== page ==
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http://dx.doi.org/10.7759/cureus.10053DOI Listing
http://www.ncbi.nlm.nih.gov/pmc/articles/PMC7520405PMC
August 2020

Romiplostim and Eltrombopag in Immune Thrombocytopenia as a Second-Line Treatment.

Cureus 2020 Aug 21;12(8):e9920. Epub 2020 Aug 21.

Internal Medicine, California Institute of Behavioral Neurosciences & Psychology, Fairfield, USA.

Immune thrombocytopenia (ITP) is an autoimmune disorder characterized by platelet count less than 100×10/L and an increased risk of bleeding. The risk of bleeding increases in proportion with the degree of thrombocytopenia. Although several medications are used for primary thrombocytopenia treatment, refractoriness remains a concern. Romiplostim and eltrombopag, two relatively new drugs, have been shown to be successful in ITP treatment after standard treatment failure. The current guidelines recommend their use as a second-line treatment. In this article, we have tried to compare which of these two medications is the best option considering clinical effectiveness, cost-effectiveness, adverse effects, and the possibility of switching between them in case of ineffectiveness. The studies used in this article were found in the PubMed database. All the studies are limited to adults. Based on these studies, both medications seem to be a largely effective, safe option. Romiplostim appears to have slightly fewer adverse effects and higher costs. Switching between thrombopoietin receptor agonists (TRAs) is a successful way to overcome adverse effects and inadequacy according to the currently available literature. We believe that more detailed studies are needed to determine which of these drugs should be considered the first choice, to report long term efficacy and adverse effects, and to determine if treatment guidelines can change regarding the use of TRAs as first-line treatment.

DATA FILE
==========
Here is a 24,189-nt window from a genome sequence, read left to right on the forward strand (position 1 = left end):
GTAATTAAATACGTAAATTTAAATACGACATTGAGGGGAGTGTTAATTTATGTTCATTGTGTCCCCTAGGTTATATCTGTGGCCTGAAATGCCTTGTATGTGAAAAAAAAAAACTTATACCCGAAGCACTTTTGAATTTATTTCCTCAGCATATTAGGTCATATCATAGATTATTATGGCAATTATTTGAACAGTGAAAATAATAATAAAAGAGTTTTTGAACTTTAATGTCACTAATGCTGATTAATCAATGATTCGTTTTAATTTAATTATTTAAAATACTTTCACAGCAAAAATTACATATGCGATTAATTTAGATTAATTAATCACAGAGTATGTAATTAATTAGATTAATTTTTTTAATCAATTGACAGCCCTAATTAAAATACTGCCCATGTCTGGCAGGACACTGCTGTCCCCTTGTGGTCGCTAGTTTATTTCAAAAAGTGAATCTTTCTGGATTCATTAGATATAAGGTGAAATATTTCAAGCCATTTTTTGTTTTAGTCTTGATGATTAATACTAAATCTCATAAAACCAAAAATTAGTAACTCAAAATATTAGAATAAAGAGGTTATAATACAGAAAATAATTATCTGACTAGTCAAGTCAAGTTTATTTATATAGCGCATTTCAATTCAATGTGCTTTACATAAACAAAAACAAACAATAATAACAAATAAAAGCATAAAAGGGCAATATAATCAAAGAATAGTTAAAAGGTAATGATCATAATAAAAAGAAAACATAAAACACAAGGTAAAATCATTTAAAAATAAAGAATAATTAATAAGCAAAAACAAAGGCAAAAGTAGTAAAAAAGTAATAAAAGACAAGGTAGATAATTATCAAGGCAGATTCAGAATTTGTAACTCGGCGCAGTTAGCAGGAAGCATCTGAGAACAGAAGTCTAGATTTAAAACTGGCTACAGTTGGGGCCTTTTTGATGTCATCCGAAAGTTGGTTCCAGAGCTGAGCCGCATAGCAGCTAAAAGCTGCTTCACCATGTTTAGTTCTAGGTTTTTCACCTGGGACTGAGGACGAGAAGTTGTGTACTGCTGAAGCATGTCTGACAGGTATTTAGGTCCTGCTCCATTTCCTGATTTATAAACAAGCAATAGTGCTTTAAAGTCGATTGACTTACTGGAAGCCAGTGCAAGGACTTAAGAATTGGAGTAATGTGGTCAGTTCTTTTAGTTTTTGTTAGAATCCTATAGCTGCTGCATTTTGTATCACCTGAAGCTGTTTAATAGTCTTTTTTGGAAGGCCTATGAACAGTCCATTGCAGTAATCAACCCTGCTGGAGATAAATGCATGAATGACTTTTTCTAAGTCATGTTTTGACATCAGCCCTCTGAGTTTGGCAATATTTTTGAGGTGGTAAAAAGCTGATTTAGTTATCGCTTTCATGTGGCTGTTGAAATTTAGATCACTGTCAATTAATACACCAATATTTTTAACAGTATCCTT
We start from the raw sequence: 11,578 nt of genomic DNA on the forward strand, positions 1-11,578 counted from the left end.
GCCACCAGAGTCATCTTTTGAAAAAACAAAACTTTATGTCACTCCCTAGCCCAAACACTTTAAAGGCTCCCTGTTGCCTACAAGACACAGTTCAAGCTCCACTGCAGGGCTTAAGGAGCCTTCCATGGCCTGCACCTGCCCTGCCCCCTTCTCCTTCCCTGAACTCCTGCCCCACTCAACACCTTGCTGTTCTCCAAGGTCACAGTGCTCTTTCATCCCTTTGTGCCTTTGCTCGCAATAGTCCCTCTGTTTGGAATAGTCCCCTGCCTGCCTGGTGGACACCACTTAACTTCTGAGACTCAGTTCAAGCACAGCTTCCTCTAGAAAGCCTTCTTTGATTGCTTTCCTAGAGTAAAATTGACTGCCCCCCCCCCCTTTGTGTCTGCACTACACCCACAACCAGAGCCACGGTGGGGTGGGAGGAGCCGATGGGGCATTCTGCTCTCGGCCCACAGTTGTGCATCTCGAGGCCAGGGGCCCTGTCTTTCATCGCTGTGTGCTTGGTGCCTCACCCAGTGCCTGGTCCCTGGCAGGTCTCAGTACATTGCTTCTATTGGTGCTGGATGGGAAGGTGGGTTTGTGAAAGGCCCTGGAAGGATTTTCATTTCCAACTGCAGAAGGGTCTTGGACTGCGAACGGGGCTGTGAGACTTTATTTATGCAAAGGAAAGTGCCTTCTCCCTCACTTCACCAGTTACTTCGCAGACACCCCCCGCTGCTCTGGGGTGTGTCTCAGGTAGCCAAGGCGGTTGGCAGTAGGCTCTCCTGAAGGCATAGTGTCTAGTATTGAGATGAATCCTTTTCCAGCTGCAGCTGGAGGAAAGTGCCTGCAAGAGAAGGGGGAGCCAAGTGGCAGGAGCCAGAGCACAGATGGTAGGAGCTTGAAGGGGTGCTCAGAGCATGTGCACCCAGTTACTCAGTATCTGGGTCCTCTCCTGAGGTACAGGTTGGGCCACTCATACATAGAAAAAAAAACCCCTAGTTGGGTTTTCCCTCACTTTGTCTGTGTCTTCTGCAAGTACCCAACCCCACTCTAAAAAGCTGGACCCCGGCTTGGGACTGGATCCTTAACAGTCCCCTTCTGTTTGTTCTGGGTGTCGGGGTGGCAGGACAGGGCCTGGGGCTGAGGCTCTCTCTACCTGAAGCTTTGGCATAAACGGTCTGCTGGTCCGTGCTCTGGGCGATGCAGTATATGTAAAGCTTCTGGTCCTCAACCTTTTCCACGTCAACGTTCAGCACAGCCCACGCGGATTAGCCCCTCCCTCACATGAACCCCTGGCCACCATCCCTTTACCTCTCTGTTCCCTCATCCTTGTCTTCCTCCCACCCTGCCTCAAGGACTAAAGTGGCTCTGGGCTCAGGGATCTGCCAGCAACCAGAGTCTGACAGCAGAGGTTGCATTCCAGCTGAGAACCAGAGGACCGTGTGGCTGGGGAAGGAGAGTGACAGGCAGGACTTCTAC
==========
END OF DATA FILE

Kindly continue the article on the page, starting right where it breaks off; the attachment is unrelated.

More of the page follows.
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http://dx.doi.org/10.7759/cureus.9920DOI Listing
http://www.ncbi.nlm.nih.gov/pmc/articles/PMC7505620PMC
August 2020

Knowledge and Beliefs Regarding Thalassemia in an Urban Population.

Cureus 2019 Jul 29;11(7):e5268. Epub 2019 Jul 29.

Internal Medicine, Dow Medical College and Civil Hospital, Karachi, PAK.

Background:  Thalassemia is one of the most common genetic blood disorders in Asia. Consanguineous marriages and avoiding pre-marital and antenatal screening are common in Pakistan due to psychosocial, cultural, and religious factors. Few studies have investigated the beliefs regarding thalassemia, especially in a developing country. The aim of this study was to assess the knowledge, beliefs, and practices regarding thalassemia in an urban population.

Method:  A cross-sectional descriptive study was conducted in the urban areas of Karachi, Pakistan over a period of six months during March 2016 through August 2016. Participants selected by representative sampling were interviewed face-to-face using a pre-designed, pre-tested questionnaire. The questionnaire was divided into four parts. The first part inquired about general demographic variables, while the second part assessed knowledge of the participant regarding thalassemia. The third and fourth parts were concerning the beliefs and practices regarding thalassemia. Data were entered and analyzed using the Statistical Package for Social Sciences (SPSS) Statistics, v. 24.0 (IBM SPSS Statistics, Armonk, NY).

Results:  Only 53% (n = 720) of the respondents had heard about thalassemia. The mean knowledge score was 5.8. The total possible score ranged between 0 - 12 with the higher scores indicating better knowledge. About three-quarters (70%) of the sample did not know that an individual can be a carrier of thalassemia. Less than half (38%) of the participants viewed premarital screening for thalassemia as necessary, with only 10% agreeing that thalassemia carriers should not marry. There was no pre-marriage counseling done in 98% of the families.  Conclusion: Our study highlights the prevalence of numerous myths and a low level of knowledge regarding thalassemia in an urban population of Pakistan.
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http://dx.doi.org/10.7759/cureus.5268DOI Listing
http://www.ncbi.nlm.nih.gov/pmc/articles/PMC6764615PMC
July 2019